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Short Story Writing Tips - Does Your Character Overcome Each Problem?
by: Nick Vernon
Think of a conflict you have been through.

Why was it hard to resolve?

Was it because, beside the conflict itself, there were other problems associated with it? There was a lot at stake for you, wasn¡¦t there? You weighed the consequences of each option and tried to come up with a solution, one that be satisfying, and in which you didn¡¦t stand to lose.

Let me tell you of my experience¡K

I once worked in a company where I clashed with a colleague. The conflict was created because of our personalities.

She was the bossy type ¡V I didn¡¦t like being bossed around.

The problems associated with this conflict were¡K.

„« We couldn¡¦t work together
„« Our dislike for each other disrupted the harmony of the workplace
„« Production suffered because we couldn¡¦t work as a team

So, in order to overcome the conflict, we had to meet half way. I had to take orders from her occasionally and she had to be less bossy.

How was the conflict resolved?

It wasn¡¦t.

She believed she had a right to order me around because she had been with the company for many years, where I had just started.

I believed she had no right because she was an employee of equal status as myself.

So the conflict ran up to the time when I decided to leave six months later for a better job. It was never resolved ¡V we simply kept out of each other¡¦s way.

This example is taken from real life and in real life conflicts at times don¡¦t get resolved. But if I were to write about this incident in a short story, I would have to come up with ways to solve the problems, which in turn would resolve the conflict.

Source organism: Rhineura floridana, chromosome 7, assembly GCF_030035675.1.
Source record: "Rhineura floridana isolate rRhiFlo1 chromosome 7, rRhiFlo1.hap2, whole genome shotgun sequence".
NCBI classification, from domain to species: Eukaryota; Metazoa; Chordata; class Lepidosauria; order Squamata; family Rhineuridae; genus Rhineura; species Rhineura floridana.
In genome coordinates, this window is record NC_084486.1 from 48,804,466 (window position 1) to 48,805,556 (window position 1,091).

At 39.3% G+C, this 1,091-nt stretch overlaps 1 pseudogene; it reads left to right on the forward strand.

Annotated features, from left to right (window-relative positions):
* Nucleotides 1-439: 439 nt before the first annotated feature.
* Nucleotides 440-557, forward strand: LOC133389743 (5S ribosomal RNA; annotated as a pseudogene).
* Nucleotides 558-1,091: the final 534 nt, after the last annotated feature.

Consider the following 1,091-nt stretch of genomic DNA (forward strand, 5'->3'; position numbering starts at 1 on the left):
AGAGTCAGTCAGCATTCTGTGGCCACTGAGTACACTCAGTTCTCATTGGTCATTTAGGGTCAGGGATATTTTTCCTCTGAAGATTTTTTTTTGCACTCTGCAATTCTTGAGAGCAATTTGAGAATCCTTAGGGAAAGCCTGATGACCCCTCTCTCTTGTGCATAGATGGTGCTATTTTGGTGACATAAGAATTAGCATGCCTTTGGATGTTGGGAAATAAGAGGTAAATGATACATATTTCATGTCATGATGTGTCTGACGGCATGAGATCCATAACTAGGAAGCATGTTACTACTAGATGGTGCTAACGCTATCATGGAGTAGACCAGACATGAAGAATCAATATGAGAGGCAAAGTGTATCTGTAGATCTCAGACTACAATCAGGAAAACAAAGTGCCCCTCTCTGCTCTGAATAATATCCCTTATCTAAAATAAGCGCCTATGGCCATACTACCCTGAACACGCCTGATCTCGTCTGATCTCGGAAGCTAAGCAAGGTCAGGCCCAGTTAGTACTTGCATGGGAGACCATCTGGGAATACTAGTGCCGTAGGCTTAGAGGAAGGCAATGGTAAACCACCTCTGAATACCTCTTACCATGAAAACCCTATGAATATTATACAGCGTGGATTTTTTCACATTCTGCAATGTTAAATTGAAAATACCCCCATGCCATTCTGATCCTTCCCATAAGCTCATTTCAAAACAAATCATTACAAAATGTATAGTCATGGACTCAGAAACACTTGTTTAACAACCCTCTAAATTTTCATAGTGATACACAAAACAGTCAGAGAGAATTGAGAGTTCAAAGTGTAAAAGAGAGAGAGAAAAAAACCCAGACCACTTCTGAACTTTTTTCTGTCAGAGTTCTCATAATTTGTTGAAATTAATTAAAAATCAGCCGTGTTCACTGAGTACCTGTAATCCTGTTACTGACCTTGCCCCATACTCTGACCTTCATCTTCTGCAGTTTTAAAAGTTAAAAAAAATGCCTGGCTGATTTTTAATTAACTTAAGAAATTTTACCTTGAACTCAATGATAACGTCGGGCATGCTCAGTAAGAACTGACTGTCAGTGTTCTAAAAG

Because a story that doesn¡¦t go anywhere, like my real life example didn¡¦t, isn¡¦t a story worth writing about.

So let¡¦s make this incident into a short story¡K

First, as I begin the story, I will introduce the conflict, stating what created it etc¡K Then I will introduce the problems associated with this conflict. I will introduce one problem at a time; solve it before going onto the next one. This will keep my story running till it¡¦s time to resolve the conflict.

So let¡¦s start with problem number one¡K

1) My two characters are unable work together

What can I do to solve this problem? I could throw them into a situation where they had to work together and would be unable to avoid each other. Perhaps give them a task that only they could perform. They wouldn¡¦t be happy with the arrangement but that doesn¡¦t matter.

What matters is that I solved the first problem in a believable manner.

Problem two¡K

2) Their dislike for each other is disrupting the harmony of the workplace and affecting the other employees.

I could show the employees taking sides with whichever character they believe is right. This will divide the employees and create disruption in the workplace.

How can I solve this problem? I could have the situation solved by the employees themselves. When things get too bad, I could have the employees realize that it¡¦s not worth fighting with each other.

I could have them realize how the atmosphere was pleasant before all this started, when everyone used to treat each other in a friendly manner. This realization would leave the two main characters to fight by themselves.


~~~~~~~~~~~~~~~
Side Note -
~~~~~~~~~~~~~~~